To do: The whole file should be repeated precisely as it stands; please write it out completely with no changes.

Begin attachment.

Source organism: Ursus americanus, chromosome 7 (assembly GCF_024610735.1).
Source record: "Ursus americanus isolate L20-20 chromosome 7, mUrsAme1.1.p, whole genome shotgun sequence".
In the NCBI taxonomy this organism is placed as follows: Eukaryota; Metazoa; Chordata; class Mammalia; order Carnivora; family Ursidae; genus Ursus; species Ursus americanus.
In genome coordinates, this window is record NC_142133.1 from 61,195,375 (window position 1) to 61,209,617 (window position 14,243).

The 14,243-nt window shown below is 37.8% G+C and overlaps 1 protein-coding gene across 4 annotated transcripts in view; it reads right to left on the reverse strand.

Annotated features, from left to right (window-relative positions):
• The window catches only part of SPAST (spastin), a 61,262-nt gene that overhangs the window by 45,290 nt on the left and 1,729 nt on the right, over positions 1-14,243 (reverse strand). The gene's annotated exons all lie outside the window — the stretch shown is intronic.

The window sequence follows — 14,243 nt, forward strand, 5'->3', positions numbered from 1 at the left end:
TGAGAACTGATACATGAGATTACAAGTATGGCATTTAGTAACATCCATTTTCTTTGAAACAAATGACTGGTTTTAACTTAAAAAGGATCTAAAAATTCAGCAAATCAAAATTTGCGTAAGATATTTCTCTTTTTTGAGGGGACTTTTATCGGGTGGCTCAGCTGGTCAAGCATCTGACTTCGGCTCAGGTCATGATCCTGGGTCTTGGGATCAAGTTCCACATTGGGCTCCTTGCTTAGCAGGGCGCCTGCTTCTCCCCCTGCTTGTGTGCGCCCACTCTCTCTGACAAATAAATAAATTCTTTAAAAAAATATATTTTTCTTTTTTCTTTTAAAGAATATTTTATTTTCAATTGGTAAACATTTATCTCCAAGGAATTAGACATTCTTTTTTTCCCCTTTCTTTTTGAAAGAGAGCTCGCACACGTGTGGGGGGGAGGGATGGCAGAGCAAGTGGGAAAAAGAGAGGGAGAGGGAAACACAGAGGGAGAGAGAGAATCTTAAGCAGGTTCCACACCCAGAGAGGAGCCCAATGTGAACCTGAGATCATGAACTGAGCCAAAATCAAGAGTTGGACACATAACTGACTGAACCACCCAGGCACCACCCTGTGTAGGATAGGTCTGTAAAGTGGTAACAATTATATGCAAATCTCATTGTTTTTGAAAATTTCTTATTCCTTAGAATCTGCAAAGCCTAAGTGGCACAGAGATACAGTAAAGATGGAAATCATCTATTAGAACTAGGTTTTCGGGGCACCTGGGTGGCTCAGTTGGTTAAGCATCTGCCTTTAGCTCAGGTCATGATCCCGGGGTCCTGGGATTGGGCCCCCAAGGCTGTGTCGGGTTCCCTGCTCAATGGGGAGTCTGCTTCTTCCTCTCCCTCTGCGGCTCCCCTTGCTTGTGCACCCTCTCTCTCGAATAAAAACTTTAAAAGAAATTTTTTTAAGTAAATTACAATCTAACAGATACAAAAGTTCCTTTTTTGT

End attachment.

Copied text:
Source organism: Ursus americanus, chromosome 7 (assembly GCF_024610735.1).
Source record: "Ursus americanus isolate L20-20 chromosome 7, mUrsAme1.1.p, whole genome shotgun sequence".
In the NCBI taxonomy this organism is placed as follows: Eukaryota; Metazoa; Chordata; class Mammalia; order Carnivora; family Ursidae; genus Ursus; species Ursus americanus.
In genome coordinates, this window is record NC_142133.1 from 61,195,375 (window position 1) to 61,209,617 (window position 14,243).

The 14,243-nt window shown below is 37.8% G+C and overlaps 1 protein-coding gene across 4 annotated transcripts in view; it reads right to left on the reverse strand.

Annotated features, from left to right (window-relative positions):
• The window catches only part of SPAST (spastin), a 61,262-nt gene that overhangs the window by 45,290 nt on the left and 1,729 nt on the right, over positions 1-14,243 (reverse strand). The gene's annotated exons all lie outside the window — the stretch shown is intronic.

The window sequence follows — 14,243 nt, forward strand, 5'->3', positions numbered from 1 at the left end:
TGAGAACTGATACATGAGATTACAAGTATGGCATTTAGTAACATCCATTTTCTTTGAAACAAATGACTGGTTTTAACTTAAAAAGGATCTAAAAATTCAGCAAATCAAAATTTGCGTAAGATATTTCTCTTTTTTGAGGGGACTTTTATCGGGTGGCTCAGCTGGTCAAGCATCTGACTTCGGCTCAGGTCATGATCCTGGGTCTTGGGATCAAGTTCCACATTGGGCTCCTTGCTTAGCAGGGCGCCTGCTTCTCCCCCTGCTTGTGTGCGCCCACTCTCTCTGACAAATAAATAAATTCTTTAAAAAAATATATTTTTCTTTTTTCTTTTAAAGAATATTTTATTTTCAATTGGTAAACATTTATCTCCAAGGAATTAGACATTCTTTTTTTCCCCTTTCTTTTTGAAAGAGAGCTCGCACACGTGTGGGGGGGAGGGATGGCAGAGCAAGTGGGAAAAAGAGAGGGAGAGGGAAACACAGAGGGAGAGAGAGAATCTTAAGCAGGTTCCACACCCAGAGAGGAGCCCAATGTGAACCTGAGATCATGAACTGAGCCAAAATCAAGAGTTGGACACATAACTGACTGAACCACCCAGGCACCACCCTGTGTAGGATAGGTCTGTAAAGTGGTAACAATTATATGCAAATCTCATTGTTTTTGAAAATTTCTTATTCCTTAGAATCTGCAAAGCCTAAGTGGCACAGAGATACAGTAAAGATGGAAATCATCTATTAGAACTAGGTTTTCGGGGCACCTGGGTGGCTCAGTTGGTTAAGCATCTGCCTTTAGCTCAGGTCATGATCCCGGGGTCCTGGGATTGGGCCCCCAAGGCTGTGTCGGGTTCCCTGCTCAATGGGGAGTCTGCTTCTTCCTCTCCCTCTGCGGCTCCCCTTGCTTGTGCACCCTCTCTCTCGAATAAAAACTTTAAAAGAAATTTTTTTAAGTAAATTACAATCTAACAGATACAAAAGTTCCTTTTTTGT